Banking crisis: Ken Ofori Atta’s Amalgamated Trust Ltd. is a huge ‘419’ SCAM – Adongo explains
Minority ranking member of Finance, Isaac Adongo has described the Ghana Amalgamated Trust Limited as an outrageous waste of the tax payers’ money by the Minister of Finance, Ken Ofori- Atta.
“Let me be upfront here that GAT is a complete scam, dubious arrangement and national tragedy knitted together by persons pretending to be interested in the wellbeing of Ghana but with a clear plan to get you and I to pay astronomically over the next five years so that Ken Ofori-Atta can take over these banks”, he revealed in his latest article about GAT.
In his review, the lawmaker for Bolgatanga Central maintained that the arrangement is dubious aimed at saddling the taxpayer with huge fiscal costs for no real value except to satisfy Ken Ofori-Atta.
“I will also expose how the entire arrangement is already cooked up for Franklin Templeton (FT) Plc of the 2017 Ken Bond fame to come and take”, he threatened.
Read full text of his argument below;
GAT IS A SCAM AND AN EXPENSIVE FISCAL WASTE
In January this year, the Governor of the Bank of Ghana announced that private pension funds have come together in a private arrangement to help these banks recapitalise after they failed to do so by the close of 31st December, 2018 being the deadline for recapitalisation. At the time, we were told that this would occasion no costs to the state. Several questions were asked about the ownership of GAT and who those private funds behind it were. These were never answered to date.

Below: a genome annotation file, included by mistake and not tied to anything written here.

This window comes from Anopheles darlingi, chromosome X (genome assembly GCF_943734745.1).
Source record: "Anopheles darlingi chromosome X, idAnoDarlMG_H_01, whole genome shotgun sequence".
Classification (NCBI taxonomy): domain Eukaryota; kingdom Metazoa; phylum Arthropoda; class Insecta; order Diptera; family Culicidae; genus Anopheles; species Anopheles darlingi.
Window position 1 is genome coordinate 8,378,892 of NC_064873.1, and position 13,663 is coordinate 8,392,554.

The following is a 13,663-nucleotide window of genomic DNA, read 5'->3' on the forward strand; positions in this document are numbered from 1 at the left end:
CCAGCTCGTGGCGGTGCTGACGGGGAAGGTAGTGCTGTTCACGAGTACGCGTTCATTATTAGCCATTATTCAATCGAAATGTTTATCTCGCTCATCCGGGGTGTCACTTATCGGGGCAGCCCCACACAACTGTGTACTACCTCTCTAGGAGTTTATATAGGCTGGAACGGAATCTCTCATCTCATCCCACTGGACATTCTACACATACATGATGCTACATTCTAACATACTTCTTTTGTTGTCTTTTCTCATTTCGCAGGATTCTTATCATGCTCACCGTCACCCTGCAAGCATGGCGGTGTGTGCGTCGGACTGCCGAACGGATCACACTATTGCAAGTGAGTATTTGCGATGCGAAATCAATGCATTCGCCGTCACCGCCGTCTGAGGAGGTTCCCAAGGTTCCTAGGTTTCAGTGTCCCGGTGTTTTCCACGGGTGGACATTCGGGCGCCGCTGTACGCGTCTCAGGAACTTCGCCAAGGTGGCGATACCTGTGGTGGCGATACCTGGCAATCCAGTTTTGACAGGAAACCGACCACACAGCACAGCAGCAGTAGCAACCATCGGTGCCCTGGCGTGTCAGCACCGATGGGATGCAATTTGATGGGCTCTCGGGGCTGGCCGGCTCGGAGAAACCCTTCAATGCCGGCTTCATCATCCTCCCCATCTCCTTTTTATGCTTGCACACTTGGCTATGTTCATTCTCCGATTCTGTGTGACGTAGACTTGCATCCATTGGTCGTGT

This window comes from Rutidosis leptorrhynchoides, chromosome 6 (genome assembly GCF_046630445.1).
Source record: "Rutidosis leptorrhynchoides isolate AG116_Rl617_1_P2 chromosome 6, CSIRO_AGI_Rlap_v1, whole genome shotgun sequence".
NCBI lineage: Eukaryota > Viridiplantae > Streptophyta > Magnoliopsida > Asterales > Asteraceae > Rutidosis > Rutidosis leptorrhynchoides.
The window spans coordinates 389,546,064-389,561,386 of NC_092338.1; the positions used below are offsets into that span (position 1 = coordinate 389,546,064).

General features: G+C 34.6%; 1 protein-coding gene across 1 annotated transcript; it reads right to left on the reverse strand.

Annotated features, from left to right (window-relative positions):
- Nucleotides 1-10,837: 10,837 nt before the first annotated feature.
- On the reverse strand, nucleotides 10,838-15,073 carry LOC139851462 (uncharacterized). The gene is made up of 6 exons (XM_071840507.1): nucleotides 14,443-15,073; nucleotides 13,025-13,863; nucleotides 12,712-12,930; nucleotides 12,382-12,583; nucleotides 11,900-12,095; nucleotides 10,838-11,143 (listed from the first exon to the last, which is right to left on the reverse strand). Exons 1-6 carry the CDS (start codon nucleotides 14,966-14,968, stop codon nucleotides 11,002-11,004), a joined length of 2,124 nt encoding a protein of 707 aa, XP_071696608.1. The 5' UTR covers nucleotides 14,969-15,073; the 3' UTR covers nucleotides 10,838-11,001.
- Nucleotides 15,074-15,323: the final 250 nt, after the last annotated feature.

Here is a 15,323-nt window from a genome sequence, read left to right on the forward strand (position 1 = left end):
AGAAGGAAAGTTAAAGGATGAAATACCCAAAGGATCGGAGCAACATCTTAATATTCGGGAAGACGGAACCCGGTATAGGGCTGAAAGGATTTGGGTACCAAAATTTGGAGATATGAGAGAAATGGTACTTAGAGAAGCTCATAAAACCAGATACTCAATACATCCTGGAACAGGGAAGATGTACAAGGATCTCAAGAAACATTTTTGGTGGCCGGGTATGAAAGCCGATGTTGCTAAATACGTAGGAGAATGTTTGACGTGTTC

To date, Government has not answered the question of the ownership of GAT. Who are the so called private pension funds behind it and what are their names? What is the ownership structure among those fund management companies?Interestingly the pension funds come out to claim that they were neither aware nor consulted on GAT. So, who are the owners?
Information at the Registrar General’s Department reveal that GAT was incorporated in December 17 2018 with the National Trust Holding Company Limited (NTHC) as a 100 per cent nominee shareholder on behalf of the government of Ghana. Interestingly, the NTHC is owned by the Social Security & National Insurance Trust (SSNIT) – 43.48%; the State Insurance Company (SIC) – 19.70%; the National Investment Bank (NIB) – 19.70%, the AccreCon Consulting – 12.39%; and the NTHC PF – 4.73%.
Thus, how can GAT be a private sector initiative when even its nominee shareholder is a majority state-owned entity? Is the government and the Bank of Ghana Governor saying that the supposed private sector investors could not, on their own, incorporate a vehicle to take advantage of an opportunity but had to rely on the government to identify such an opportunity, establish a SPV and then hand it over to them through a dubious scheme to then use to supposedly salvage five banks, including two national banks? Obviously, GAT is a state-owned entity and as such, its debts must count fiscal costs to the state.